A typical Tamil meal consists of many spicy and non-spicy dishes and is predominantly vegetarian. Many of these dishes are typically mixed and eaten with steamed rice, which is the staple food of the region. Tamil cuisine groups dishes under five slightly overlapping categories. First are the dishes that necessarily are mixed with rice; various kuzhambu, sambhar, paruppu, rasam, thayir, kadaiyals and the likes belong to this category. The second are the side dishes that accompany such mixtures; kootu, kari, poriyal, pickles, and papads fall into this category. Third are the short snacks and their accompaniments; vadai, bonda, bajji, soups, various chutneys, thayir pachadi and the likes belong to this category. The fourth category is usually the rich, sweet dishes that serve as desserts; Payasam, Kheer, Kesari and a plethora of Indian sweets belong to this category. The fifth category includes “tiffin”, or light meals. This include various types of idlis, various types of dosai, poori, types of pongal, types of uppma, idiyappam, aappam, adai, parotta, paniyaram etc.. Preparations from the fifth category are served for breakfast and dinner, usually not as midday meal. Tamil cuisine mainly offers light breakfast, lighter dinner, a heavy midday meal and evening snacks, often served with tea or coffee.
An everyday Tamil meal, usually taken midday, consists of at least three to four courses, with steamed rice serving as the staple. The food usually starts with some paruppu (steamed, mashed lentils in a gravy) and ghee; this mix is eaten with rice and serves as an appetizer. The second to follow would be a kuzhambu or sambhar; mixed with rice, this is usually the main course. On leisure or festive days, there would be at least two such main courses with one Kuzhambu (Puli Kuzhambu, Vatha Kuzhambu and the likes) variety and one Sambhar variety. Third to follow will be the Rasam; again, mixed with rice, one usually eats this accompanied by crisps. The last of the courses will invariably be rice with curd or yoghurt; this is usually taken along with pickles. Throughout the meal, the side dishes are served and eaten with the courses, depending upon one’s taste or choice; side dishes are constantly replenished during any meal. As a last course, the desserts are served. Finally, guests retire to the living room and conclude the meal with banana and freshly made paan consisting of betel leaves, betel nuts and lime. Paan is considered a digestive aid.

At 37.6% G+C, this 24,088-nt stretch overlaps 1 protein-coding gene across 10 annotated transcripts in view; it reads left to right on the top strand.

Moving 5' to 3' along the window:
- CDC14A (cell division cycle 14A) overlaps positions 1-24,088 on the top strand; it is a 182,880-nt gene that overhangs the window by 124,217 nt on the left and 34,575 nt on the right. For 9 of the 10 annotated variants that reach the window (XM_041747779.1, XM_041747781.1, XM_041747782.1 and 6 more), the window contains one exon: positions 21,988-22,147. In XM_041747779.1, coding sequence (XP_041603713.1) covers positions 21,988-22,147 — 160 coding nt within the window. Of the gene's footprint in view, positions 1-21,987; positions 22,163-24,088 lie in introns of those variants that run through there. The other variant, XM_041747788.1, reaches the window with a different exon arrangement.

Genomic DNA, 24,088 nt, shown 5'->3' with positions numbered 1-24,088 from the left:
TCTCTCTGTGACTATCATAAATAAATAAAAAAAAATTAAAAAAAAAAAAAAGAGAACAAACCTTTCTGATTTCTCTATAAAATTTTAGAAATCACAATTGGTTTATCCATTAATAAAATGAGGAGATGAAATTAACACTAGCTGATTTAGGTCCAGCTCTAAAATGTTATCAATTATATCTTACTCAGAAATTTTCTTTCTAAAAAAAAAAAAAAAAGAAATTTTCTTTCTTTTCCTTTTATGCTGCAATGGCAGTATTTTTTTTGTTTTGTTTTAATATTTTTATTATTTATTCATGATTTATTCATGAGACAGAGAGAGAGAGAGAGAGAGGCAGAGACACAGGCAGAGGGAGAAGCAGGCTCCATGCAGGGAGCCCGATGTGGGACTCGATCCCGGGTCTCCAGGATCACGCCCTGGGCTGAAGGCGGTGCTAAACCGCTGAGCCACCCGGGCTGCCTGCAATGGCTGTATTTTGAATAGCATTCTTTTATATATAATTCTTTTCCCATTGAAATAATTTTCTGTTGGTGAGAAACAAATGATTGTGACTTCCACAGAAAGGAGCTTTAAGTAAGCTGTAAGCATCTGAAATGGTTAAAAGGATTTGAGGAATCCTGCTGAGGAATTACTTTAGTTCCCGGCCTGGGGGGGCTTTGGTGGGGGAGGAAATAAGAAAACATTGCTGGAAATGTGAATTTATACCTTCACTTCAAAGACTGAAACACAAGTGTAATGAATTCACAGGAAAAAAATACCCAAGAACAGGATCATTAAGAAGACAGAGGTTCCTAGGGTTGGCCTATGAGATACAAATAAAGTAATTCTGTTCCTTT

What is curry?
Curry is a generic description used throughout Western culture to describe a variety of dishes from Indian, Pakistani, Bangladeshi, Sri Lankan, Thai or other Southeast Asian cuisines. The chief spices found in most South Asian curry powders are turmeric, coriander, and cumin; a wide range of additional spices may be included depending on the geographic region and the foods being included (white/red meat, fish, lentils, rice and vegetables). Curry’s popularity in recent decades has spread outward from Southern Asia to figure prominently in international cooking. Consequently, each culture has adopted spices in its indigenous cooking to suit its own unique tastes and cultural sensibilities. Curry can therefore be called a pan-Asian or global phenomenon with immense popularity in Thai, British, Japanese and Caribbean cuisines